Comments on Darwin Devolves Review


(S. Joshua Swamidass) #1

Continuing the discussion from Darwin Devolves: The End of Evolution?:

Before you join the conversation, don’t forget to give everyone your popcorn recommendation (Darwin Devolves - Review: Popcorn recommendations?).


I just read the review, and I hope you also post to Amazon.

I would have added a cite to;
"Acceleration of Emergence of Bacterial Antibiotic Resistance in Connected Microenvironments" Qiucen Zhang, Guillaume Lambert, David Liao, Hyunsung Kim, Kristelle Robin, Chih-kuan Tung, Nader Pourmand, Robert H. Austin, Science 23 September 2011: Vol. 333 no. 6050 pp. 1764-1767

“It is surprising that four apparently functional SNPs should fix in a population within 10 hours of exposure to antibiotic in our experiment. A detailed understanding of the order in which the SNPs occur is essential, but it is unlikely that the four SNPs emerged simultaneously; in all likelihood they are sequential (21–23). The device and data we have described here offer a template for exploring the rates at which antibiotic resistance arises in the complex fitness landscapes that prevail in the mammalian body. Furthermore, our study provides a framework for exploring rapid evolution in other contexts such as cancer (24).

Multi-site mutations, functional mutations, TEN HOURS, why sequential mutations are functional, and more likely, and with medical applications.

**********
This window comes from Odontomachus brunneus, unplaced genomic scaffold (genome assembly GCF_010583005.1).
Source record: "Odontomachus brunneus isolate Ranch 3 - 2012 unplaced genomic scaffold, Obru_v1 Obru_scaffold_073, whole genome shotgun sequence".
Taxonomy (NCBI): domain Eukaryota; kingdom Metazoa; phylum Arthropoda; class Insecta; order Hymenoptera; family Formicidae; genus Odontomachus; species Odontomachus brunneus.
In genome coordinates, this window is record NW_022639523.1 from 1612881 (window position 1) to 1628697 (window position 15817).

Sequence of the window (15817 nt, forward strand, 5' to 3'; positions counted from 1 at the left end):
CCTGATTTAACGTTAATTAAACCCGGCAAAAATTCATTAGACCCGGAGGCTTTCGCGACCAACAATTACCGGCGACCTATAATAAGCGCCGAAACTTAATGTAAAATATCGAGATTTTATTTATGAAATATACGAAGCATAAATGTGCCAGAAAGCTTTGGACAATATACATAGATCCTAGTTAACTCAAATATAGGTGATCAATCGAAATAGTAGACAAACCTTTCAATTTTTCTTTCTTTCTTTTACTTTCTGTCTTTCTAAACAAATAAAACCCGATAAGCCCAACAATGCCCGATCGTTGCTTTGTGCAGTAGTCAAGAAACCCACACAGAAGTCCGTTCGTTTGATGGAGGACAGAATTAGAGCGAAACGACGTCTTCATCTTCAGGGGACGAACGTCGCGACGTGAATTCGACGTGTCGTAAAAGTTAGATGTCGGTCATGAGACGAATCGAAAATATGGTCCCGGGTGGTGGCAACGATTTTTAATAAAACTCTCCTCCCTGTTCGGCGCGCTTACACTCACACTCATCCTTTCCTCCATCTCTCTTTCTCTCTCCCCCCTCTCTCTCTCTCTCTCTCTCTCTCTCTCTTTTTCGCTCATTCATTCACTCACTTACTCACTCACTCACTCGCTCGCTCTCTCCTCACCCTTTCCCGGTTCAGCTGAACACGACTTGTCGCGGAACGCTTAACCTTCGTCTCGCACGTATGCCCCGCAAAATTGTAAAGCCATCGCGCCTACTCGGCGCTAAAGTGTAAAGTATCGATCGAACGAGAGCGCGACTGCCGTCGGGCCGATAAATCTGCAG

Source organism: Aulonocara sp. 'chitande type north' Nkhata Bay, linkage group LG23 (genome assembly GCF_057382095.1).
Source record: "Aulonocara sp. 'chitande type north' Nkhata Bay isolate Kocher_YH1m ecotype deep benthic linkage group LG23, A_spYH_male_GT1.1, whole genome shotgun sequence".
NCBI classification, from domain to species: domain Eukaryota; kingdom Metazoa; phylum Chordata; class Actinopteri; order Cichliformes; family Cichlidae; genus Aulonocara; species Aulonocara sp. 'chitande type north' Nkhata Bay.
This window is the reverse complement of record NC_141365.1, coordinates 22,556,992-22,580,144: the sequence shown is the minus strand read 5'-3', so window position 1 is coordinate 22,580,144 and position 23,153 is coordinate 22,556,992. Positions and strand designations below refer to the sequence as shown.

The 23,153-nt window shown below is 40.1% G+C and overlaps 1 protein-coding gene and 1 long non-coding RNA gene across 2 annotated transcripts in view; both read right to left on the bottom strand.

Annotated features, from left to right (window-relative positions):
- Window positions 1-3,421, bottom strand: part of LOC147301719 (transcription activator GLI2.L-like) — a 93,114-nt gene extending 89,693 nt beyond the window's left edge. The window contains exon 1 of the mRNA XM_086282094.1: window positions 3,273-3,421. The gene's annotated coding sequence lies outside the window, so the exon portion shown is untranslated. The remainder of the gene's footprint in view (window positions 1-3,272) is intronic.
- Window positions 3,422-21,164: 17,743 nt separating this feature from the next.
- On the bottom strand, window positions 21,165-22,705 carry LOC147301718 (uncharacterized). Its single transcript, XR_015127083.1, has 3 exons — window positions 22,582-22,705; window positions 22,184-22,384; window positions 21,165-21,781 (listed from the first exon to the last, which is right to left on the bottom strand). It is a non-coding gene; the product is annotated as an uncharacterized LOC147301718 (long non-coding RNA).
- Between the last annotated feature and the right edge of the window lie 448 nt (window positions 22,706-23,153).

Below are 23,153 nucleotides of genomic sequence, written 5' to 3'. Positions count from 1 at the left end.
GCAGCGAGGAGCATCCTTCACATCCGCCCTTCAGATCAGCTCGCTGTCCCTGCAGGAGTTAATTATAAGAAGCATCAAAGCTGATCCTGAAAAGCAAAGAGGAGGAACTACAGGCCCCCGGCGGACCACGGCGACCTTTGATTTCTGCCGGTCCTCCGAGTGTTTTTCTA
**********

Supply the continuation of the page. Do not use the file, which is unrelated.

(John Harshman) #4

It’s paywalled.

Darwin Devolves: The End of Evolution?
(S. Joshua Swamidass) #5

Try the blog:

(T J Runyon) #6

Yeah, I was expecting it to be longer

Darwin Devolves: The End of Evolution?
(Nathan H. Lents) #7

They wanted 750w and we pushed them a little further. I have a longer essay on this book coming out in Skeptic later this month where I dig deeper.

(T J Runyon) #8

Looking forward to it

(T J Runyon) #9

We still need to have a detailed conversation about the waiting time problem

(S. Joshua Swamidass) #10

We do. I was just talking to @Agauger about this. We will soon (thought I’m already swamped by the flood of FB questions from the article). In the mean time, look at Moran’s exchange with Behe. @art hits on precisely where Moran makes his mistake (by missing Behe’s mistake), but Moran is essentially correct in his understanding of the math. Behe is not, and when corrected, he ignores it and appeals to an invalid epidemiological estimate as validation of his incorrect math. That is his error (the one that Moran misses).

(Nathan H. Lents) #11

Weird place to post this I guess, but would anyone like to be included on the recipient list of my monthly “newsletter?” Not really a newsletter, more like a short list of announcements of things that I’ve recently published, no more than monthly. I’m starting this because blogs are falling out of vogue and I am falling out of love with social media. Back to email! If you want to be on the list, send me your email.

(T J Runyon) #12

Wow. Just…wow. It seems to me you guys touched on his main argument. I’m

(S. Joshua Swamidass) #13

It is just spin. Behe’s style is to argue we missed his argument, and then roll back and forth in definitional games. It has been fun to watch over the years. This time I get to play too!

In his book, he is arguing against a strawman of evolution, so he missed his target entirely. He isn’t even aimed in the right direction, so even if it were true that we did not counter his argument (it is not true), he would still come up short. Let’s see how it plays out from here.